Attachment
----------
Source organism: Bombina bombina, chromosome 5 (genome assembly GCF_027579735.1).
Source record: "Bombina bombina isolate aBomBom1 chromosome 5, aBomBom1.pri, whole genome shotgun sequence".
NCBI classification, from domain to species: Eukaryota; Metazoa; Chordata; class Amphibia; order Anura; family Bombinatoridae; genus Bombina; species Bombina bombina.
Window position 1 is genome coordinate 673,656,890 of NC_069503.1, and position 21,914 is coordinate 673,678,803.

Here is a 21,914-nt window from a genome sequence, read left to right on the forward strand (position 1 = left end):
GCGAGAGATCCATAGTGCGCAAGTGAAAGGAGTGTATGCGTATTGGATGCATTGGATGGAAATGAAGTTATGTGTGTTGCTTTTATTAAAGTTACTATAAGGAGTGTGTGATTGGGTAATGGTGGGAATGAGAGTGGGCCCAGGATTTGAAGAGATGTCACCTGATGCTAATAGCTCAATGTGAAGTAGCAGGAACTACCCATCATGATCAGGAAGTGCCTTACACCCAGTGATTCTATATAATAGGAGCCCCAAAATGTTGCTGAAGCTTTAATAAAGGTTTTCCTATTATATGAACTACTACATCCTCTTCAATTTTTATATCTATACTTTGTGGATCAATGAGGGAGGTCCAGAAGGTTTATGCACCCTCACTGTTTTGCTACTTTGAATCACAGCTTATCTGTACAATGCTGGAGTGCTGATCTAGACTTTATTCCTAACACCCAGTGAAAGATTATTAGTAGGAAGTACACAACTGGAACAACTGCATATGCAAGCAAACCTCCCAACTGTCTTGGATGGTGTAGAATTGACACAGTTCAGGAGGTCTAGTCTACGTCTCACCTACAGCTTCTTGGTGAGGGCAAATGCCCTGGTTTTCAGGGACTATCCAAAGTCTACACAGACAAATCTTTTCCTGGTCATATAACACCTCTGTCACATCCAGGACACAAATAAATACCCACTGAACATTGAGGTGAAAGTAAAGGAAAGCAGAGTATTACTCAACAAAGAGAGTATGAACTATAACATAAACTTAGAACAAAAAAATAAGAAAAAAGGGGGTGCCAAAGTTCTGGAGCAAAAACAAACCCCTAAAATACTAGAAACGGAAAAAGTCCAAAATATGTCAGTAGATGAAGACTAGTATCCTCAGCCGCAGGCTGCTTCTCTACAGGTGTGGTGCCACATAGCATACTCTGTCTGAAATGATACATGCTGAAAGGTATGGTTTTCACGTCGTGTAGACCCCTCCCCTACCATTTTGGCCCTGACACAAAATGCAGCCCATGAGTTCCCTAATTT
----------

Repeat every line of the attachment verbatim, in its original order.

Source organism: Bombina bombina, chromosome 5 (genome assembly GCF_027579735.1).
Source record: "Bombina bombina isolate aBomBom1 chromosome 5, aBomBom1.pri, whole genome shotgun sequence".
NCBI classification, from domain to species: Eukaryota; Metazoa; Chordata; class Amphibia; order Anura; family Bombinatoridae; genus Bombina; species Bombina bombina.
Window position 1 is genome coordinate 673,656,890 of NC_069503.1, and position 21,914 is coordinate 673,678,803.

Here is a 21,914-nt window from a genome sequence, read left to right on the forward strand (position 1 = left end):
GCGAGAGATCCATAGTGCGCAAGTGAAAGGAGTGTATGCGTATTGGATGCATTGGATGGAAATGAAGTTATGTGTGTTGCTTTTATTAAAGTTACTATAAGGAGTGTGTGATTGGGTAATGGTGGGAATGAGAGTGGGCCCAGGATTTGAAGAGATGTCACCTGATGCTAATAGCTCAATGTGAAGTAGCAGGAACTACCCATCATGATCAGGAAGTGCCTTACACCCAGTGATTCTATATAATAGGAGCCCCAAAATGTTGCTGAAGCTTTAATAAAGGTTTTCCTATTATATGAACTACTACATCCTCTTCAATTTTTATATCTATACTTTGTGGATCAATGAGGGAGGTCCAGAAGGTTTATGCACCCTCACTGTTTTGCTACTTTGAATCACAGCTTATCTGTACAATGCTGGAGTGCTGATCTAGACTTTATTCCTAACACCCAGTGAAAGATTATTAGTAGGAAGTACACAACTGGAACAACTGCATATGCAAGCAAACCTCCCAACTGTCTTGGATGGTGTAGAATTGACACAGTTCAGGAGGTCTAGTCTACGTCTCACCTACAGCTTCTTGGTGAGGGCAAATGCCCTGGTTTTCAGGGACTATCCAAAGTCTACACAGACAAATCTTTTCCTGGTCATATAACACCTCTGTCACATCCAGGACACAAATAAATACCCACTGAACATTGAGGTGAAAGTAAAGGAAAGCAGAGTATTACTCAACAAAGAGAGTATGAACTATAACATAAACTTAGAACAAAAAAATAAGAAAAAAGGGGGTGCCAAAGTTCTGGAGCAAAAACAAACCCCTAAAATACTAGAAACGGAAAAAGTCCAAAATATGTCAGTAGATGAAGACTAGTATCCTCAGCCGCAGGCTGCTTCTCTACAGGTGTGGTGCCACATAGCATACTCTGTCTGAAATGATACATGCTGAAAGGTATGGTTTTCACGTCGTGTAGACCCCTCCCCTACCATTTTGGCCCTGACACAAAATGCAGCCCATGAGTTCCCTAATTT